Sculptor and stonecutter Frank Teich was born in Lobenstein, Germany, the son of the poet Frederick and Catherine (Horn) Teich. At the age of eight he began painting, and after his graduation from the University of Nuremberg he was apprenticed to the German sculptor Johannes Schilling; he probably worked on the German national monument, The Watch on the Rhine. He then studied a year under the Franciscan Brothers at Deddelbach am Main. Teich immigrated to the United States in 1878 and traveled in Illinois, Michigan, Wisconsin, Missouri, and California.
In Chicago, in 1879 he contributed to the stone carving on the Cook County courthouse. By 1883 he was in Texas, locating first in San Antonio but working on different projects across the state. Teich worked under Gustav Wilke, superintending the granite cutters and inspecting the granite used in the state capitol building at Austin, and he also worked on the Tarrant County courthouse. In San Antonio in 1885 Teich opened a marble yard on the present site of the Medical Arts building, across from the Alamo, and worked on the construction of several buildings in the city including the city hall and the Kampman building. Shortly afterward, for health reasons, Teich left San Antonio for the hills around Fredericksburg.
In Llano County, Teich discovered a granite deposit and opened a quarry, but he soon left to spend time in Europe gathering ideas. He returned around 1901 and opened Teich Monumental Works two miles from Llano. Teich was responsible for, or worked on, many monuments throughout Texas and other states, many of them Confederate monuments in the southern states. He completed the Confederate monument and the Fireman's monument on the capitol grounds at Austin, the Sam Houston monument in Houston, the Luther Memorial Church in Orange, the statue "Grief" over the grave of Will Scott Youree in the Scottsville cemetery near Marshall, a carved Italian marble altar in a Durango, Mexico, church, the Governor Pease monument in Austin, and two Confederate statues in Dallas. He did much work in the San Antonio area, including the Mahncke Memorial in Brackenridge Park and the altar in St. Mary's Church. He was the sculptor of the bronze statue of René Robert Cavelier, Sieur de La Salle in Navasota and the monument to Abel (Shanghai) Pierceqv near Blessing, Texas. Teich was in an indirect way responsible for bringing the sculptor Pompeo Coppini to Texas. Frank Teich married Elvina Lang of San Antonio on October 12, 1887; they had three daughters. He died January 27, 1939, in Llano and was buried there. He has been called the father of the granite industry of Texas.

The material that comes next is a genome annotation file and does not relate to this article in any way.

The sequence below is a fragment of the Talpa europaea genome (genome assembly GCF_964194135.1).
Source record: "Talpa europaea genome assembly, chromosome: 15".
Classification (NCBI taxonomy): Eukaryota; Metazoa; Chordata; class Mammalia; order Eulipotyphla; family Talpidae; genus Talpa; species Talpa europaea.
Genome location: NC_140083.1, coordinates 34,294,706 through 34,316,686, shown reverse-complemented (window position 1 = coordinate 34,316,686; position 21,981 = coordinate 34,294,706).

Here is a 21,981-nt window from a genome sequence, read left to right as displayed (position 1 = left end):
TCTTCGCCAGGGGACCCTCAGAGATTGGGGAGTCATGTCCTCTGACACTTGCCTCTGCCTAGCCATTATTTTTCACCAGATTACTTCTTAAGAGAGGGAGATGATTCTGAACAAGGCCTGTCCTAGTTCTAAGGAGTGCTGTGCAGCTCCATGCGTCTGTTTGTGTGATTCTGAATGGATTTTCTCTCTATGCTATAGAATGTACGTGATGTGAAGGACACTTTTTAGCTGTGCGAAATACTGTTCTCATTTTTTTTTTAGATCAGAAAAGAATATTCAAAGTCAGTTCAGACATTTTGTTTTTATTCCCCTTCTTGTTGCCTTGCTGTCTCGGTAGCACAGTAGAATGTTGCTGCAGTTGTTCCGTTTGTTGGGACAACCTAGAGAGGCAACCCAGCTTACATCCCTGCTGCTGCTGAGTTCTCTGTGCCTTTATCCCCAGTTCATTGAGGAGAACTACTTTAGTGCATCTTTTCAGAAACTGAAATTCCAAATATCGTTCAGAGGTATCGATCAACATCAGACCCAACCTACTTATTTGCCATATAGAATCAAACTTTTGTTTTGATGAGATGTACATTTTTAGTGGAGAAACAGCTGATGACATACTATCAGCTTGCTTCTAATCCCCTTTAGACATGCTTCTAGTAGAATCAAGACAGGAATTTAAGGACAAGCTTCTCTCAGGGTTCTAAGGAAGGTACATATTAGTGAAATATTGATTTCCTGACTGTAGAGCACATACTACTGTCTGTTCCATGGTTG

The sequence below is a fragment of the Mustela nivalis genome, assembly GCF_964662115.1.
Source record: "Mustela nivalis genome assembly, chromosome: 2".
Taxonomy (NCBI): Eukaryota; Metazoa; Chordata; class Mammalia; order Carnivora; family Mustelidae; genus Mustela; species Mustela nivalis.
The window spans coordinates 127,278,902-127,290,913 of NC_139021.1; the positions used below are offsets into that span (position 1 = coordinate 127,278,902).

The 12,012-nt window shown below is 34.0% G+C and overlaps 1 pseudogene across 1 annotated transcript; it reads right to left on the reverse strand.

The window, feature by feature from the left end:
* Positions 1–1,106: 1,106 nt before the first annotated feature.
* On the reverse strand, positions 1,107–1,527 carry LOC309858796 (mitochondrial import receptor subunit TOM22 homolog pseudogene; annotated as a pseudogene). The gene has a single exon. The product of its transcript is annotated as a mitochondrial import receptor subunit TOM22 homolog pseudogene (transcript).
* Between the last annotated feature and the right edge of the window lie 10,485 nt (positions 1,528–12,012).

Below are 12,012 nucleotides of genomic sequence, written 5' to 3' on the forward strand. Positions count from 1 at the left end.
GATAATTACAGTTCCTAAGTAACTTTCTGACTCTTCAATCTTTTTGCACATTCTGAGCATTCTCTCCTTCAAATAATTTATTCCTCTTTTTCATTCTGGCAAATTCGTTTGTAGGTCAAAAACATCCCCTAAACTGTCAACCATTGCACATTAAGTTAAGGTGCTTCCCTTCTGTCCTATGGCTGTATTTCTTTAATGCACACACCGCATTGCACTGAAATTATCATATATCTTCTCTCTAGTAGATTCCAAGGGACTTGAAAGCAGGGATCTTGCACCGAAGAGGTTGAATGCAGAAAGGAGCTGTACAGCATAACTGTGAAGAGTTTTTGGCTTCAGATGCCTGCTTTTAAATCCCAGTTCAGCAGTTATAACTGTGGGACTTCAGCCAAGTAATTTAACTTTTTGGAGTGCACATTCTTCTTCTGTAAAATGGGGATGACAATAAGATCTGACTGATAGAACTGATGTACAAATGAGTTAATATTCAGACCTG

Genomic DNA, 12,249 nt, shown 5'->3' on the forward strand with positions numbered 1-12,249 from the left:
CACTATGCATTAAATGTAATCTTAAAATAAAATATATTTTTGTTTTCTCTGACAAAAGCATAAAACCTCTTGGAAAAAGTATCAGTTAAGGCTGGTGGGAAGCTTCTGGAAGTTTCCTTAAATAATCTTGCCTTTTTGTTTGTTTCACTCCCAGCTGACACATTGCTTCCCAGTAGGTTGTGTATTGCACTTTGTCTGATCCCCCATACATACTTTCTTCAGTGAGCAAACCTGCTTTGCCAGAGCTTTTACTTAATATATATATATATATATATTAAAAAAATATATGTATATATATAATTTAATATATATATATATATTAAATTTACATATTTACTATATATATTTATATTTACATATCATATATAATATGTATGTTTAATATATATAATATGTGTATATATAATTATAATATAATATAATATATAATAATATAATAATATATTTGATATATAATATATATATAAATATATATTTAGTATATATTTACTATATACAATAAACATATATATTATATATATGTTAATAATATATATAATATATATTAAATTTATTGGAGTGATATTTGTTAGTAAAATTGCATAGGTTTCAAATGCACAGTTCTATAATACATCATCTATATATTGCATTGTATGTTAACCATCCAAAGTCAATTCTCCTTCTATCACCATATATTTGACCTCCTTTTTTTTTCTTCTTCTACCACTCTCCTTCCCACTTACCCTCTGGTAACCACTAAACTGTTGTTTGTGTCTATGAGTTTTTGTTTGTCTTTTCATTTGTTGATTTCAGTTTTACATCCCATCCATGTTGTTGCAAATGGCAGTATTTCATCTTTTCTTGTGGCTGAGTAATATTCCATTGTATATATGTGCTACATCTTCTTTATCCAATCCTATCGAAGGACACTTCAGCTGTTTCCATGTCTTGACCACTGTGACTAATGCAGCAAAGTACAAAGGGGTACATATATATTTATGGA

The original article and bibliography were prepared by the Texas State Historical Association, the Handbook of Texas Online. All photographs, unless otherwise noted, are from the original article and all image are available on the Internet and included in accordance with Title 17 U.S.C. Section 107. Additional hyperlinks and public domain photographs have been added.
Note for students, teachers and researchers:
The Handbook of Texas Online is a digital state encyclopedia developed by the Texas State Historical Association (TSHA) that is free and accessible on the Internet for students, teachers, scholars, and the general public. The TSHA was organized in Austin on March 2, 1897, and the Handbook began as two printed volumes in 1952, with a supplemental third volume in 1976. Twenty years later, the Handbook expanded to a six-volume set. With the onset of the digital age, the TSHA chose to digitize the existing Handbook to create a user-friendly digital repository of Texas history that currently includes more than 27,000 encyclopedic entries. The Handbook consists of overview, general, and biographical entries focused on the entire history of Texas from the indigenous Native Americans and the Prehistoric Era to the state’s diverse population and the Modern Age. These entries emphasize the role Texans played in state, national, and world history. The TSHA continuously expands the Handbook through multi-year spinoff projects that focus on diverse topics to preserve all Texans’ history. The most recent additions include the Handbook of Texas Music (2003, 2012, 2015), Handbook of Civil War Texas (2011), Handbook of African American Texas (2013), Handbook of Tejano History (2016), Handbook of Houston (2017), and the Handbook of Texas Women (2020).
The TSHA is a 501(c)(3) nonprofit organization with a mission to foster the appreciation, understanding, and teaching of Texas history to encourage and promote research, preservation, and publication of historical materials. Handbook entries are written by volunteer historians and professionals, reviewed by TSHA staff, vetted by scholars, and approved by TSHA’s Chief Historian before appearing online. The development of new entries is driven by current events, user suggestions, and internal identification of missing topics, which are reviewed by the TSHA Chief Historian for consideration. Existing entries are continuously revised or updated according to user suggestions and a routine revision schedule. Authors utilize secondary and primary sources such as books, census records, newspapers, military service records, obituaries, diaries, and letters to craft historically accurate entries. The sources are compiled into a bibliography and updated regularly to provide readers with the most current scholarship. The Handbook editors fact-check, copyedit, and format entries using appropriate language for users ranging from middle school to college. The TSHA impacts the educational landscape in Texas by serving at least 1,467,724 students and 15,063 teachers through resources such as the Handbook, teacher workshops, and Texas History Day.